The issue of alcohol abuse is an important one for Hernandez. Over the years, he's seen San Fernando become a family-friendly town: fewer people weaving drunkenly through the streets, no bodies huddled in doorways. He and his allies accomplished this by setting up regulations that limit the proliferation of places serving liquor.
At the same time, they didn't want to stifle downtown development, so the San Fernando City Council mapped out a special district where liquor-serving restaurants could flourish.
Unfortunately, Aszkenazy's San Fernando Station fell outside this district. In March 2005, the San Fernando Planning Commission -- which understood that a high-end restaurant is not the kind of place targeted by liquor restrictions -- recommended that the liquor permit be issued anyway. But the City Council, by a vote of 3 to 2 led by Hernandez, overturned the decision and denied the permit. The stated reason was that the location was clearly outside the special district.
Aszkenazy didn't accept that there was a rational basis to deny him a liquor permit at that location. While it was outside the liquor boundary, he felt it wasn't as if he had proposed a sleazy bar or a strip joint. He wanted to build a high-end restaurant, the kind of place that he's certain San Fernando needs -- along with hotels, theaters and other attractions -- if it wants to attract upwardly mobile residents and continue on a path of gentrification.
Aszkenazy said that he had people investigate the denial of the permit. That's when he learned that Hernandez had allegedly made a comment about Aszkenazy to Pulido, putting "greedy" and "Jew" or "Jewish" together in the same thought.
Hernandez denies having said that. He said that he's never even thought of Aszkenazy as Jewish.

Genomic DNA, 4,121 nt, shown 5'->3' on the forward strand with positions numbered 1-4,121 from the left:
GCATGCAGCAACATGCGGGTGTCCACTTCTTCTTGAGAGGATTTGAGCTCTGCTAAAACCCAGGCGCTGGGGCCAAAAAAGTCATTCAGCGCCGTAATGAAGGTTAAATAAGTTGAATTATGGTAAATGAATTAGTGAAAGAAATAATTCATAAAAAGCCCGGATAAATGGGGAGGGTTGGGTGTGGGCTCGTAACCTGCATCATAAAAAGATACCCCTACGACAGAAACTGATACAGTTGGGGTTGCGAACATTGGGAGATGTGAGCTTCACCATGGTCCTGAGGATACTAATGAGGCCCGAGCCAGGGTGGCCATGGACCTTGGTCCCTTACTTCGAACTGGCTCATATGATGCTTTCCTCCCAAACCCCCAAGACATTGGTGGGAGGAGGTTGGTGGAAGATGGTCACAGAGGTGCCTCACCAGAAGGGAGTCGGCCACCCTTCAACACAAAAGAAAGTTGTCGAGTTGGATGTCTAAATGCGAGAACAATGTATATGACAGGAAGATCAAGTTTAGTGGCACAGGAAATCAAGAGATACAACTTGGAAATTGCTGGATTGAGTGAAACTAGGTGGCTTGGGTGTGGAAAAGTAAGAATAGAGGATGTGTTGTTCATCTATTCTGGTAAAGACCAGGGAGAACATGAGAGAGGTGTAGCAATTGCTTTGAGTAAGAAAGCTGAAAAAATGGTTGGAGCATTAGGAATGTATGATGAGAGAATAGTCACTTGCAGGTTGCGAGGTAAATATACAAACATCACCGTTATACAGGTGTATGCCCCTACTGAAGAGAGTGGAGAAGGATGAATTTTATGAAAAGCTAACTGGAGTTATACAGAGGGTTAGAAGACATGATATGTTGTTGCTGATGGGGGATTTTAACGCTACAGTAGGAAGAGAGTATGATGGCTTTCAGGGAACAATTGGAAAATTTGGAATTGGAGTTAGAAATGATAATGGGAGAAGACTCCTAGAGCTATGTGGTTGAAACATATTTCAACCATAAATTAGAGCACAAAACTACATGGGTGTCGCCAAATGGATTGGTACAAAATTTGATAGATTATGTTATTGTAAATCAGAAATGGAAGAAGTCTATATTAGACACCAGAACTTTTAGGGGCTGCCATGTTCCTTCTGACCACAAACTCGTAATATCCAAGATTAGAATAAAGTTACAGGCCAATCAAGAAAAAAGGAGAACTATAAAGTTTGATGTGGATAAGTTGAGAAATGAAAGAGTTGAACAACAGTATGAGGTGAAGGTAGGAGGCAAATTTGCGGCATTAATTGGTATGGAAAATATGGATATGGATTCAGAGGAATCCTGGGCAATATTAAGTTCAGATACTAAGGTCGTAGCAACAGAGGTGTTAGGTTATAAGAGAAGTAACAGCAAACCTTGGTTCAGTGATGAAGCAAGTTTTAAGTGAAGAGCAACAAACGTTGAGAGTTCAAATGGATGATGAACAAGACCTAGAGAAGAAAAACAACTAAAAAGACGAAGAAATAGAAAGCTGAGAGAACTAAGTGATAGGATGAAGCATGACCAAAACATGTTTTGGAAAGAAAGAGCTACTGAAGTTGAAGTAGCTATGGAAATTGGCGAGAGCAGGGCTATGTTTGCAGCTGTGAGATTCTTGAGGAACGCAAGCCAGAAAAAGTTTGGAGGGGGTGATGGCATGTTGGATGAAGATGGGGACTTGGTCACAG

Maybe, but Aszkenazy said that in recent years, he's begun to think of himself that way.
"I think that my [Jewish] identity is because of my name," Aszkenazy said, "and my connection with my dad, and his connection with religion and culture. It's something that has drawn me in, something I wasn't drawn to while growing up.... I have a feeling that if people came looking for Jews, they'd come looking for me first because of my name."
Still, Hernandez insists he never made the remark. He has a stack of letters that support him and that attack Aszkenazy's motives.
In one letter, a Jewish colleague and professor wrote: "To those who use prejudice as a weapon to gain their personal objectives, I ... remind them that this sword cuts two ways."
A letter from another Jewish professor expressed "outrage [because] when such charges ... are used to increase personal wealth or power ... it denigrates all those who legitimately fight anti-Semitism."
However, Pulido had no reason to lie. He's a friend of Hernandez's and testified reluctantly.
Whether he said it or not, Hernandez, a public official, has been publicly branded an anti-Semite in media coverage from Los Angeles to New York. A man committed to improving San Fernando's quality of life now has to fend off attempts to recall him.
Aszkenazy said he has no regrets about the lawsuit. After all, Phase 2 of the San Fernando Station project hinged on the outcome. Maybe even the future of San Fernando depended on it.
Aszkenazy said that a lot of people, most of them Mexican Americans, have congratulated him because "you can't let people do certain things or say certain things.... People have said to me, 'Good for you! You stood up for something you believe in.' But what's really sad is that the decision makers haven't really learned anything. Time will tell if they have or not."